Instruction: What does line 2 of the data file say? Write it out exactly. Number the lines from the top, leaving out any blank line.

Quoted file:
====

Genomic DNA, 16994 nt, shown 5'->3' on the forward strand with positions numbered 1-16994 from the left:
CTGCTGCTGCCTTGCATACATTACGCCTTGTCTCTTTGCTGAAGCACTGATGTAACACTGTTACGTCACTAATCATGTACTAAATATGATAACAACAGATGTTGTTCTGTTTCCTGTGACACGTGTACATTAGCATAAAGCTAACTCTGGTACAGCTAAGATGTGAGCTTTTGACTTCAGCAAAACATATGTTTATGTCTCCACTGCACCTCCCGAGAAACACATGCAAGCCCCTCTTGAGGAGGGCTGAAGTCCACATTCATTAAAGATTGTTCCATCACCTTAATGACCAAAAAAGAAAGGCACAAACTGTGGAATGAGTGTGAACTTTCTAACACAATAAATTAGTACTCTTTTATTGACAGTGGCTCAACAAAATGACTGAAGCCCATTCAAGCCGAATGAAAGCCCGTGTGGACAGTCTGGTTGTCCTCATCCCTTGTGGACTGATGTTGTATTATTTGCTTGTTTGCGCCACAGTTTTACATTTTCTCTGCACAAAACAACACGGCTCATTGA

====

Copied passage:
CTGCTGCTGCCTTGCATACATTACGCCTTGTCTCTTTGCTGAAGCACTGATGTAACACTGTTACGTCACTAATCATGTACTAAATATGATAACAACAGATGTTGTTCTGTTTCCTGTGACACGTGTACATTAGCATAAAGCTAACTCTGGTACAGCTAAGATGTGAGCTTTTGACTTCAGCAAAACATATGTTTATGTCTCCACTGCACCTCCCGAGAAACACATGCAAGCCCCTCTTGAGGAGGGCTGAAGTCCACATTCATTAAAGATTGTTCCATCACCTTAATGACCAAAAAAGAAAGGCACAAACTGTGGAATGAGTGTGAACTTTCTAACACAATAAATTAGTACTCTTTTATTGACAGTGGCTCAACAAAATGACTGAAGCCCATTCAAGCCGAATGAAAGCCCGTGTGGACAGTCTGGTTGTCCTCATCCCTTGTGGACTGATGTTGTATTATTTGCTTGTTTGCGCCACAGTTTTACATTTTCTCTGCACAAAACAACACGGCTCATTGA